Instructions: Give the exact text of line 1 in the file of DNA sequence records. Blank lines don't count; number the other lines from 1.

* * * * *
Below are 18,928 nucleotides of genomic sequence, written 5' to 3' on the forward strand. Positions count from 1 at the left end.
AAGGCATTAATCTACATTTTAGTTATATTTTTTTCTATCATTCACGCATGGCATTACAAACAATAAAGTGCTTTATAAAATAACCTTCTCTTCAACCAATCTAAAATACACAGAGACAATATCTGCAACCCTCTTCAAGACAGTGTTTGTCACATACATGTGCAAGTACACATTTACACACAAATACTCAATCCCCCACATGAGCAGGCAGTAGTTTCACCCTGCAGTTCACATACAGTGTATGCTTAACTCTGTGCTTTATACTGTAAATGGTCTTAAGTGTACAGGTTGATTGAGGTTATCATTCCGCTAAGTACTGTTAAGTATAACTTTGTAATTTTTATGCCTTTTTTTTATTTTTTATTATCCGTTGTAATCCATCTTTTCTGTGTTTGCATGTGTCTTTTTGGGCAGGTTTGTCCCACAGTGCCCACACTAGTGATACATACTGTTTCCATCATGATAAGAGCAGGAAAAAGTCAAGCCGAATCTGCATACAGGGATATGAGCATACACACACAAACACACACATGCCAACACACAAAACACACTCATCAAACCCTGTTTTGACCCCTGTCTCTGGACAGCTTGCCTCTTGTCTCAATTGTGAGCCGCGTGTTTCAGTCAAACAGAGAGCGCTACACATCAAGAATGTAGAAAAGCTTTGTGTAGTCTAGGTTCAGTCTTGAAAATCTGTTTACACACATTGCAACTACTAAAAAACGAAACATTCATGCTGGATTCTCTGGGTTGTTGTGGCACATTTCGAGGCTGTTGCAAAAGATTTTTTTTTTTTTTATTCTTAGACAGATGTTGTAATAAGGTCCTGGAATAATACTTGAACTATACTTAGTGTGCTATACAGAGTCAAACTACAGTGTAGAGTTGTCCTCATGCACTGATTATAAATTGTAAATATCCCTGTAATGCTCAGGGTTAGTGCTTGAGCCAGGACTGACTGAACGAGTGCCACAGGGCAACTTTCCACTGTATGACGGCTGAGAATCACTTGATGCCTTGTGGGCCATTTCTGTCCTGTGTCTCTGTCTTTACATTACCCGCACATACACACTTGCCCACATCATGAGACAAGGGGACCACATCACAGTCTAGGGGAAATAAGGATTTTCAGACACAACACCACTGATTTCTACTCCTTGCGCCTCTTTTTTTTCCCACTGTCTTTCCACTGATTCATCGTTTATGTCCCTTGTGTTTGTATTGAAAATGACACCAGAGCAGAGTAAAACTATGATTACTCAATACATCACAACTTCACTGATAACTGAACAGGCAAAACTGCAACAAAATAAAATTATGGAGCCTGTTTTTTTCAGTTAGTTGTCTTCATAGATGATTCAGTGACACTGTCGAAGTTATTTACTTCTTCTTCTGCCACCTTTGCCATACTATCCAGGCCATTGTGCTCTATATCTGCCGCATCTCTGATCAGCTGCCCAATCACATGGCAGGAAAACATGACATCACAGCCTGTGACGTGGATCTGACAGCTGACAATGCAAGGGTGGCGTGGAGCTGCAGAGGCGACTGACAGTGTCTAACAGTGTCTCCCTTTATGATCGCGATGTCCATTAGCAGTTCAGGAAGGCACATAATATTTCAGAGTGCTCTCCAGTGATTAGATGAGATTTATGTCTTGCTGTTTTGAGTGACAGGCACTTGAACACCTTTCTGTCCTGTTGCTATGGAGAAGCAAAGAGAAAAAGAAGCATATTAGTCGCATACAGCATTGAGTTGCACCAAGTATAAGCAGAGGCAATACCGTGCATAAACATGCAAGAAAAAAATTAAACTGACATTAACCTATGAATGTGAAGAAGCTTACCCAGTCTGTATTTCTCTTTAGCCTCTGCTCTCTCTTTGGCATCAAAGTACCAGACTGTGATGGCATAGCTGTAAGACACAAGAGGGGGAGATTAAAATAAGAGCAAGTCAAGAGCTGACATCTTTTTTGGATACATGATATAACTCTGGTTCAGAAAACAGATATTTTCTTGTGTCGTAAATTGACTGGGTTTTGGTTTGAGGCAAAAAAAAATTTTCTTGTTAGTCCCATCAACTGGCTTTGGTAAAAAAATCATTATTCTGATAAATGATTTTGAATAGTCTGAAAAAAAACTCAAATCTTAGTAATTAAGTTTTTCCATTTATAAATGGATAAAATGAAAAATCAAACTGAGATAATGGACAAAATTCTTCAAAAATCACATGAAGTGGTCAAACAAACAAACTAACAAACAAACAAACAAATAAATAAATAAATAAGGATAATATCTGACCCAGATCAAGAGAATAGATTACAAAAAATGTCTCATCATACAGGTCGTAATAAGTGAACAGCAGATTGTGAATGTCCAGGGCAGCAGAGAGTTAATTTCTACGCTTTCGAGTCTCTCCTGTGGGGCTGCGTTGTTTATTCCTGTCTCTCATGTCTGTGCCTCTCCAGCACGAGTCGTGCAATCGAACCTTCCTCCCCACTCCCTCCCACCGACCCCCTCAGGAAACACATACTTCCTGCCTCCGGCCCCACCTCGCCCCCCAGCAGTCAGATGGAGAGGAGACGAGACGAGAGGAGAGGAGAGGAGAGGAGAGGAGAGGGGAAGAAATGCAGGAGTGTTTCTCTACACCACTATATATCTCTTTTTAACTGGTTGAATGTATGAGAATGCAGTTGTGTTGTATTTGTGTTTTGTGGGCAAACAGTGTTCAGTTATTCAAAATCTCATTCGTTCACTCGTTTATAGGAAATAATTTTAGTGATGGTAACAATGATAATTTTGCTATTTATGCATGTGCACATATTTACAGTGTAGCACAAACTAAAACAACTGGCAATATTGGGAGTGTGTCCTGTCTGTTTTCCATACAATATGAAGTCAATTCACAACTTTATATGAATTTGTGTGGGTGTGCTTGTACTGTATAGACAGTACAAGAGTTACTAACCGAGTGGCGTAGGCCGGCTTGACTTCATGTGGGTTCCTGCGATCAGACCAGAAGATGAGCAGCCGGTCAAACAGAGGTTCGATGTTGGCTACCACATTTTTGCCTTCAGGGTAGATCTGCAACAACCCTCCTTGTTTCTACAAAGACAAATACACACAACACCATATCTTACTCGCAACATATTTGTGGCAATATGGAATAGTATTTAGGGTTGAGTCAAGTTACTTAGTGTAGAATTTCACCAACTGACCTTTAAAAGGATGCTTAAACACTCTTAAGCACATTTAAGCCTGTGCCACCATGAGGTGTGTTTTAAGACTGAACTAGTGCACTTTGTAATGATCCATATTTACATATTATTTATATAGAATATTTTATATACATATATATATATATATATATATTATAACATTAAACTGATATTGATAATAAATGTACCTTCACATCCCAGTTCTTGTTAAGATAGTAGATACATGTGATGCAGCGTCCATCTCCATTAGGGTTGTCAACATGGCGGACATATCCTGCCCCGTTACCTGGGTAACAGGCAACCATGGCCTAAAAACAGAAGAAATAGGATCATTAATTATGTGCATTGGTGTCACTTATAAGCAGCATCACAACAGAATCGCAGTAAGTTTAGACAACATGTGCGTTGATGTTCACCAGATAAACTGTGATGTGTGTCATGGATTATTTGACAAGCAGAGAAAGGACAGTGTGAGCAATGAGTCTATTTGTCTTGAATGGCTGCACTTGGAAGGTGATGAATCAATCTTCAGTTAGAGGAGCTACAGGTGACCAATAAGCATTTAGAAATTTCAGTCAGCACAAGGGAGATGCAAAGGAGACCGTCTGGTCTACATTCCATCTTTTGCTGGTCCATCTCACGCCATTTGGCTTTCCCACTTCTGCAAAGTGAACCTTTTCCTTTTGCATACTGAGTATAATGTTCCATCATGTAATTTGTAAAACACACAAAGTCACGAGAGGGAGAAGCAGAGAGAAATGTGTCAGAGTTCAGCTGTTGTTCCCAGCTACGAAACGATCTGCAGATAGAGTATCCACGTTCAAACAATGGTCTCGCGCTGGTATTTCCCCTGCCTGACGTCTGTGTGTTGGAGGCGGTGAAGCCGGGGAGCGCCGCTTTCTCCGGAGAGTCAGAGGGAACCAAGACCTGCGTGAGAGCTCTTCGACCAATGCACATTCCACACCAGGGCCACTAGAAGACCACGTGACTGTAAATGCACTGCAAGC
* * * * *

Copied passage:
Below are 18,928 nucleotides of genomic sequence, written 5' to 3' on the forward strand. Positions count from 1 at the left end.